CSPAN
Dec 24, 2012 4:15pm EST
arab ya and the united states and russia and the european countries. what happened in lebanon -- if left to themselves, lebanon -- which is another sad story -- they might have been able to compromise and come together as they did on a number of occasion before re '7s and '80s, and work things out somehow. find some sort of system and muddle through this. but as they say in real estate, location is everything. and lebanon being between syria and israel, and of course syria itself being on the border of israel, lebanon, iraq, south of turkey, you're not going to be -- you cannot be the switzerland over the middle east. are going to have outside influences which usually exacerbate the situation and lengthen the time of the civil war. >> and so let's talk a little bit now, shifting the perspective, to the personal connections that you have to the house of assad. i would love for you to give us a good feel for, who is this man who is the president and how did he change over the time that you've known him? seems like there was a definitive time around 2005-2006 that you say he shif
CSPAN
Dec 29, 2012 10:00pm EST
is russia because they grow during the war. don't forget they armed themselves and they remake themselves. it's an extraordinary story of migration reconstruction and dedication to the people in the losses of the soviets, whether it's 22 or 27 million whether stalin kills, doesn't matter. the ideas the whole nation plunged and there was a crucible for them, a great war. the british, churchill is a fascinating overlay on this because he has a different motive it seems. once the british islands are saved by the battle of britain, his goal seems to be truly to regain the empire. he said it did not become prime minister to dismember the british empire. and the whole concept of going to north africa, sending troops off to the southern nazi empire in italy in the balkans, regaining greece which is a tremendous story. ever in talks about history of europe and as an outsider i'm saying what about the british when they went back in 1944 and started divebombing the streets of athens and killing the people, communists are sisters who thought -- fought valiantly against the nazis. the british were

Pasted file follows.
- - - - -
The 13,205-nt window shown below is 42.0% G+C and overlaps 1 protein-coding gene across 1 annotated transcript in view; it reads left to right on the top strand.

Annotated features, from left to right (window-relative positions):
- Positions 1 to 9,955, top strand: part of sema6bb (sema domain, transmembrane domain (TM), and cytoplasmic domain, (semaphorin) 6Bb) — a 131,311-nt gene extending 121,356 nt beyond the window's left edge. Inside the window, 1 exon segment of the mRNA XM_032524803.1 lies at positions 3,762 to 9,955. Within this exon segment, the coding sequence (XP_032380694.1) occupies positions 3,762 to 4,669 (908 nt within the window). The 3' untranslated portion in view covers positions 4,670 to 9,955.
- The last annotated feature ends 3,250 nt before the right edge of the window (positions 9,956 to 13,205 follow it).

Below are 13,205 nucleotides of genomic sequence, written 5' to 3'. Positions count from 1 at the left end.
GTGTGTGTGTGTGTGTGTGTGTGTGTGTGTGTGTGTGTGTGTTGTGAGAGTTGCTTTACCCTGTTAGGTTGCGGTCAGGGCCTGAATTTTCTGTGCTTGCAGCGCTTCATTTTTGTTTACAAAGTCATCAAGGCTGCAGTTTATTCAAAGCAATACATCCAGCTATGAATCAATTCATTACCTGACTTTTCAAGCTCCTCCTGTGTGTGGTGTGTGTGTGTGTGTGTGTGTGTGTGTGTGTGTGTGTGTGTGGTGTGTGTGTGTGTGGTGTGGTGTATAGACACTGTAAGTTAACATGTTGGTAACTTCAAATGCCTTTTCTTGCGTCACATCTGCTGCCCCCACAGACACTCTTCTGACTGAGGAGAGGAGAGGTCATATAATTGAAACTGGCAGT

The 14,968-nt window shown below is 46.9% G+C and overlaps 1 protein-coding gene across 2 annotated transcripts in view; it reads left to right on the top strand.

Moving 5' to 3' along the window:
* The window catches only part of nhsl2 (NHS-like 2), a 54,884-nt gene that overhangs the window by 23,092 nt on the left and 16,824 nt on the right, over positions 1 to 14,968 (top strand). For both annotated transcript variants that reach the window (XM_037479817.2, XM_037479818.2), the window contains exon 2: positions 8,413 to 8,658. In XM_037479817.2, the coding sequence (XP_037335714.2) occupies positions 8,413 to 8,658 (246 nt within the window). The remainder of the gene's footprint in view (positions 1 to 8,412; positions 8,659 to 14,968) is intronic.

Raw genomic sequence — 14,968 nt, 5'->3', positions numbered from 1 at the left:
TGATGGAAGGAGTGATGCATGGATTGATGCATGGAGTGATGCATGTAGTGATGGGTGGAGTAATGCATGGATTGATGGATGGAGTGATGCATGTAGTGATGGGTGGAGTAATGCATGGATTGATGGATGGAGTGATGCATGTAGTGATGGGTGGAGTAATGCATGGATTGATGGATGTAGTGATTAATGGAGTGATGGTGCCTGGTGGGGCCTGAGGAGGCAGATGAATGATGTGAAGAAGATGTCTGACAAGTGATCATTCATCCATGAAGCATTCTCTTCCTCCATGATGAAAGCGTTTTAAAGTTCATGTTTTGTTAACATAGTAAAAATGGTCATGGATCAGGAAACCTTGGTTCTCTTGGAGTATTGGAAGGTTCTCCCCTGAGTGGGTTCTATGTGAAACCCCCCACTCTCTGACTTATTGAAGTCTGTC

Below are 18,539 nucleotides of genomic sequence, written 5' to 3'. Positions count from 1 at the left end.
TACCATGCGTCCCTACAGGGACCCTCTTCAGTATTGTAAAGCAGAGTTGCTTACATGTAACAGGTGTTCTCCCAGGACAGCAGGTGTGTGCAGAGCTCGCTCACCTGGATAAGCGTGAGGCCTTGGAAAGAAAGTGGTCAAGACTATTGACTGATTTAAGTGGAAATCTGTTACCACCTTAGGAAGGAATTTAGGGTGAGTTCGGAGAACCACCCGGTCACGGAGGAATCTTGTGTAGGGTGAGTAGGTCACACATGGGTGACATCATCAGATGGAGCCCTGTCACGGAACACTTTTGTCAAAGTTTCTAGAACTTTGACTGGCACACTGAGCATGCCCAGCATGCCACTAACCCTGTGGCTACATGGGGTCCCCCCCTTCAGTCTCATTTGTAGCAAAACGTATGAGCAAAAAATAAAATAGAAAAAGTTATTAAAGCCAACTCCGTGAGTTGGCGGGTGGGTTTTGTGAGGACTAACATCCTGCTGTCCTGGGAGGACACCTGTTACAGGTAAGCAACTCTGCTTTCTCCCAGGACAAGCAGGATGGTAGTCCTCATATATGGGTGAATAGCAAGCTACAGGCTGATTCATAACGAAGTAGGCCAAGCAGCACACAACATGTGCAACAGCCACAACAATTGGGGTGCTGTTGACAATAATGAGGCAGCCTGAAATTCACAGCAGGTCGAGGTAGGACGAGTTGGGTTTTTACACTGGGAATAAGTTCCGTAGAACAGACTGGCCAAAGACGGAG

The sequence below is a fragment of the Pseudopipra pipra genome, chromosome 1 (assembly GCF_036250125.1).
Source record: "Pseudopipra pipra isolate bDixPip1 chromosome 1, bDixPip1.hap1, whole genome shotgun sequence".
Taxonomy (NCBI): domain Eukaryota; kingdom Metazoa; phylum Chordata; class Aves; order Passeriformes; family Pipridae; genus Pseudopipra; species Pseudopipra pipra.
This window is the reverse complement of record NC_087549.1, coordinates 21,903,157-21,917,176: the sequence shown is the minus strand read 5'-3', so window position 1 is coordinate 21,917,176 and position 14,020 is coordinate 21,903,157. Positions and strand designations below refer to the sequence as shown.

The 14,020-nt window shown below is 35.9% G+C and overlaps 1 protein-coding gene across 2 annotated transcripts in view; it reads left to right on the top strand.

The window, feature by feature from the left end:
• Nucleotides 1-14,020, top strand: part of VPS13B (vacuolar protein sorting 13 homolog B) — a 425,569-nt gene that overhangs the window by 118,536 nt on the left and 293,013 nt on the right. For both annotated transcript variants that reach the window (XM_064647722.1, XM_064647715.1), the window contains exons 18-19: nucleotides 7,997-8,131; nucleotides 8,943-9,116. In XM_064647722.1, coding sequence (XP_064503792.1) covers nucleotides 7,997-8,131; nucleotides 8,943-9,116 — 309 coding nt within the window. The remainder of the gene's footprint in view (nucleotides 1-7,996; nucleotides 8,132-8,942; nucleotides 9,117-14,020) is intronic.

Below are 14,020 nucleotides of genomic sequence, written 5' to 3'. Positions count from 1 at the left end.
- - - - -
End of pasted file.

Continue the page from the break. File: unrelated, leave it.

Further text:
CSPAN
Dec 6, 2012 8:00pm EST
. >> thank you. the senate just approved a trading relationship with russia, a vote on my behave and others saying we would like a better relationship with the russian people and the russian government. this is an opportunity for russia so show that vote was justifieded, and an opportunity for russia to show the international community at large that you can be a constructive force in great time of need and a great kate as a nation to do good. i find it ironic, and the red line here literally is red. the line we're crossing is 40,000 people have died. what bothers me the most is we are all on the on the mitt of killing, not the killing i.t. itself. we have to get involved age stop this before it's out of hand. what are we talking about? we want to shape what happens after assad leaves. america not being involved in this constructive way will be hard to go to the libyan -- excuse me, the syria people when they achieve freedom say we want to help you, and they will say, how are y'all? you did little in the time of need. we have a chance in the late hours of the fight to correct that i'll prese
CSPAN
Dec 6, 2012 11:00pm EST
, french, german, russia, china, so once all tend to view it as a proliferation problem. it tends to be about that issue very narrowly focused. so to kind of move the conversation, you have to figure a different architecture to address that. but the five plus one processors such as designed to do with the proliferation issue in the conversation is that it has to do with arantxa violations of the npt that a security council resolution suggests iran activity so forth and so on. there's two countries however that suggests the issue that this is not a proliferation issue that has to do with the character for the regime but those are for israel. the second one is iran who similarly suggested that this is nice control issue from the perspective of the west, but there really is an arms control is a multilateral icing regime. there were two that is in this particular who are not accepting the argument. the argument about nuclear infractions. so having said that, if you look at it historically, the united states has managed to negotiate successfully arms control treaties with countries of
CSPAN
Dec 9, 2012 5:45pm EST
, england -- went back home for a bit, back to russia, impossible to ground the man at a time when the money that goes along with those kinds of states that's put to immediate use. we knew that 20 # million are affected by the floods, and we know that transparency international, 70% of the world bank money given for dam maintenance was siphoned off. it doesn't take anyone, really, to guess where that money went. you know, this is a president who was called mr. 10% in the first time, mr. 50% in the wife's second term, and now during his term, mr. 110%, and that's, you know, the corruption is not according to me or pakistani sources, but it's according to john burns of the new "new york times" that places the corruption at $2 billion to $3 billion. >> so you don't approve? >> i wouldn't vote for him, no. [laughter] >> this, of course, has been the struggle and the tragedy of pakistan over a long period of time that when something like democratic elections occur, the sighfullian leaderships that take office fail the mandate that brought them there, and they often fail in space that's pinched an